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LOGAN - After a nine-month hiatus, a proposal to offer domestic partners the same benefits enjoyed by married employees is back on at the Utah State University campus.
A professor - Barry Franklin of the College of Education and Human Services - has circulated a petition and won the right to raise the issue Monday before the USU Faculty Forum. And the Faculty Senate, on Dec. 5, could vote on whether it wants to further discuss the controversial issue.
The "Domestic Partners Benefit" proposal was dropped at the northern Utah university in March after USU legal counsel Craig Simper informed employees that Utah's Amendment 3, approved by popular vote in November 2004, defines marriage as a legal union between a man and a woman.
"No other domestic union may be recognized as a marriage or given the same or substantially equal legal effect," Simper said earlier this year, adding that the university wasn't interested in fighting this particular battle.
"Utah State University does not want to be the test case and does not intend to be the test case," Simper said in March.
The University of Utah in Salt Lake City offers health insurance to employees' domestic partners, but the employee is required to bear the full cost of that insurance for the partner.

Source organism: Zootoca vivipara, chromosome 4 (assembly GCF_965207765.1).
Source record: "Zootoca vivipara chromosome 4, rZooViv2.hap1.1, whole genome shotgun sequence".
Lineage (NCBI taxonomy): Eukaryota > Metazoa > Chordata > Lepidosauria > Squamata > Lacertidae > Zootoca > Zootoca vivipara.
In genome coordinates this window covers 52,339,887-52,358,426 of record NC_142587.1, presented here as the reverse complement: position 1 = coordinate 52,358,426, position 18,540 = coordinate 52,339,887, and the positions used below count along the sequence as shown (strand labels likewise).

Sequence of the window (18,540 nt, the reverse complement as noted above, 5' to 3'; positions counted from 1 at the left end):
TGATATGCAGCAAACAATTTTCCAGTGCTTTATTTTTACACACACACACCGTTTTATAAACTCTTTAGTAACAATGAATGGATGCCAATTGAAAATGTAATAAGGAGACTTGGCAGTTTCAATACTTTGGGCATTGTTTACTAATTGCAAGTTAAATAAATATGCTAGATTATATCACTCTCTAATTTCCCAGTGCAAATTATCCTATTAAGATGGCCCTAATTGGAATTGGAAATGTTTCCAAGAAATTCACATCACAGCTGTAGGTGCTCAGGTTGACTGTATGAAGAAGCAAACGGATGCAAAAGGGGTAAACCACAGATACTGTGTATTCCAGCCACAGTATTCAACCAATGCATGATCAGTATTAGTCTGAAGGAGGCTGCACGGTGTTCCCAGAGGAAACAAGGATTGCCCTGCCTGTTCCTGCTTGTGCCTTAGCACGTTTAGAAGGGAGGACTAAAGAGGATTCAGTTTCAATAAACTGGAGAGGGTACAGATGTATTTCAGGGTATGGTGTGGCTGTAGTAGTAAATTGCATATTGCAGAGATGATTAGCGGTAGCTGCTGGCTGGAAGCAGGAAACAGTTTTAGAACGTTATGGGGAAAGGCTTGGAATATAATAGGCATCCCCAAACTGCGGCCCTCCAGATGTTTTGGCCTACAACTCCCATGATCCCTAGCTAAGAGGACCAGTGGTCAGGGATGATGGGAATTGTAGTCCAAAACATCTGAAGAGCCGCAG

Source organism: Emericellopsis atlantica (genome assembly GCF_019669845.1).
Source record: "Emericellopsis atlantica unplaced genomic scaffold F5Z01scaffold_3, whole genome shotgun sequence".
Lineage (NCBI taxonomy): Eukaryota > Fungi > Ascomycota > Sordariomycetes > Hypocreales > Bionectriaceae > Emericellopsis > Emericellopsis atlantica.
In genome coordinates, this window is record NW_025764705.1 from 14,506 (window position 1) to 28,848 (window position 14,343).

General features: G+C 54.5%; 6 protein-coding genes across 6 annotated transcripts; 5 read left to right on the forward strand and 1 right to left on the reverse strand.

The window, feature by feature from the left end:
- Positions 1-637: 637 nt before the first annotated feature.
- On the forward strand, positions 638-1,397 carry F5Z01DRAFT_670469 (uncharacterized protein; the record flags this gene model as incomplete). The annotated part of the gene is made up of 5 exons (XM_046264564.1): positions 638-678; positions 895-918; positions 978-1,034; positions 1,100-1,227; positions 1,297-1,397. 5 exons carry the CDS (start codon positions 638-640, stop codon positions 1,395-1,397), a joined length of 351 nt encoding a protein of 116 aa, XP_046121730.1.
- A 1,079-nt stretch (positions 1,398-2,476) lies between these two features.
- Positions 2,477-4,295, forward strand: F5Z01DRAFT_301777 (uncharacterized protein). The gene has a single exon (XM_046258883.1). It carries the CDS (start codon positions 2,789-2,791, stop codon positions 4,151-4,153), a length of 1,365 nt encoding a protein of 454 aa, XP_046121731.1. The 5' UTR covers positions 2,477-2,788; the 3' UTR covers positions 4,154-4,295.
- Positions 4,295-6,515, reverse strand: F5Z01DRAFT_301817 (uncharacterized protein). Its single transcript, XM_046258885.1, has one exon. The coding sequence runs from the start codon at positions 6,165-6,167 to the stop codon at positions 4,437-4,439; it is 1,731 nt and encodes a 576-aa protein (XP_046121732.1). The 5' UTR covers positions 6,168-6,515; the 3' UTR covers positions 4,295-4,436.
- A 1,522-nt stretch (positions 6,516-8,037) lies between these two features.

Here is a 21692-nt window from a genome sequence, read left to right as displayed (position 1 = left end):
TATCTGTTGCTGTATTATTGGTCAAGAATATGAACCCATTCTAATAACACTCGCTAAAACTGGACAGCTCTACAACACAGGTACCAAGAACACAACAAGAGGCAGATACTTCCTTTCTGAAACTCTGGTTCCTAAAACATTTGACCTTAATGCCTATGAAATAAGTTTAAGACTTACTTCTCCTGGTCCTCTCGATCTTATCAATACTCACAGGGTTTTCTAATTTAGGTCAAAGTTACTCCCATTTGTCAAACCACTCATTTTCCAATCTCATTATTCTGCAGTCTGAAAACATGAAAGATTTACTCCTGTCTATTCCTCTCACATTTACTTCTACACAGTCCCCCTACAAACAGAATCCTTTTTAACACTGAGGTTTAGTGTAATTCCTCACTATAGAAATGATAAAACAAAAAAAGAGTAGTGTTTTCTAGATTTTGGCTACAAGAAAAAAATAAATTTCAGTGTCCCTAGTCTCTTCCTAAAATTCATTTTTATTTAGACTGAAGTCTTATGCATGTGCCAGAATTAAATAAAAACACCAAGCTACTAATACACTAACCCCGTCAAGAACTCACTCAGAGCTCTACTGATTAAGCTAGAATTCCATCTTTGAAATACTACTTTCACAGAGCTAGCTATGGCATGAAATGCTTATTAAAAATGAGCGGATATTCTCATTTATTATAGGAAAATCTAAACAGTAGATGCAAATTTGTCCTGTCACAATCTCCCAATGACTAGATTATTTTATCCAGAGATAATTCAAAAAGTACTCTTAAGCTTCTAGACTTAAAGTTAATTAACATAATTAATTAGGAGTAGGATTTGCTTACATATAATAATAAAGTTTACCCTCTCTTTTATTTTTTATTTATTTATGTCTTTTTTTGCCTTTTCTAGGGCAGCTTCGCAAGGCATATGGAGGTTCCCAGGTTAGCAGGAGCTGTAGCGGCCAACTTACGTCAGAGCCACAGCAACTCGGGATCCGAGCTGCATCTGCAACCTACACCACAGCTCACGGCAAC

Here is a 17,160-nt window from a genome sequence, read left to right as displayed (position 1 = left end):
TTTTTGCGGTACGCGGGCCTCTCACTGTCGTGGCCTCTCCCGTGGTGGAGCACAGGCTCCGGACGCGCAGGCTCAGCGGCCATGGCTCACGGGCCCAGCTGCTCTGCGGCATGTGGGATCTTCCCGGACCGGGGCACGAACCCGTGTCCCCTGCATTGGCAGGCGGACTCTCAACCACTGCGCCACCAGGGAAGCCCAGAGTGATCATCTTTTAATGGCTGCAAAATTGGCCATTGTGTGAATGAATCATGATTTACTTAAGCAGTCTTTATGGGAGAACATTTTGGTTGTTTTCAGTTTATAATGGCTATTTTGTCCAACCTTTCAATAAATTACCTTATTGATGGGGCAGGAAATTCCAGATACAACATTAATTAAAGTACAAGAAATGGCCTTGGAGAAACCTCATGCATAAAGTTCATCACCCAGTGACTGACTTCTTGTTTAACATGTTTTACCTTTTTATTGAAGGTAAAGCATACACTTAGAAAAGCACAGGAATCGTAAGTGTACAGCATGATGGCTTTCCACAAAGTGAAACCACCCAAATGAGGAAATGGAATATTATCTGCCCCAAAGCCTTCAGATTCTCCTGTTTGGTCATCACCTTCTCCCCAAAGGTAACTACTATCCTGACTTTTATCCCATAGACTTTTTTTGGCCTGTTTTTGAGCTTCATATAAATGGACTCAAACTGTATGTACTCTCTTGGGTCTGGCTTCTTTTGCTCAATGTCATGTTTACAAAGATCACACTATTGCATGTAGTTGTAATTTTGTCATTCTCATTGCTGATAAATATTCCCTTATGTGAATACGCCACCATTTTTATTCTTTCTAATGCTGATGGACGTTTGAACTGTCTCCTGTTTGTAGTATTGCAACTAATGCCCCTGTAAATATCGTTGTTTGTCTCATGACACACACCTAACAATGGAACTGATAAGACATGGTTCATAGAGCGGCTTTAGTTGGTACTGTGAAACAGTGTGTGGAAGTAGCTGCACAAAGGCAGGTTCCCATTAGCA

"I'm not sure everyone who signed the petition is in favor of domestic-partner benefits," Franklin said Friday, "but apparently they agree that the discussion should take place."
But not everyone is ready to talk about the issue.
On Friday afternoon Derek Mason, chairman of the USU Faculty Senate, said he had no comment, and Stan Albrecht, who became USU's president in January, would only respond through spokesman John DeVilbiss, who said:
"It's possible that [the Senate] won't even vote to discuss it. The president respects the process and wants to make sure the Faculty Senate has a chance to weigh in before he does."
While the policy may have its critics, Franklin said the time has come for the university to provide the same benefits for all couples - especially gay and lesbian employees.
"It's good business in terms of recruiting. We want to have the best faculty we can have," Franklin said. "We should discuss it and talk about it as matter of justice and good business."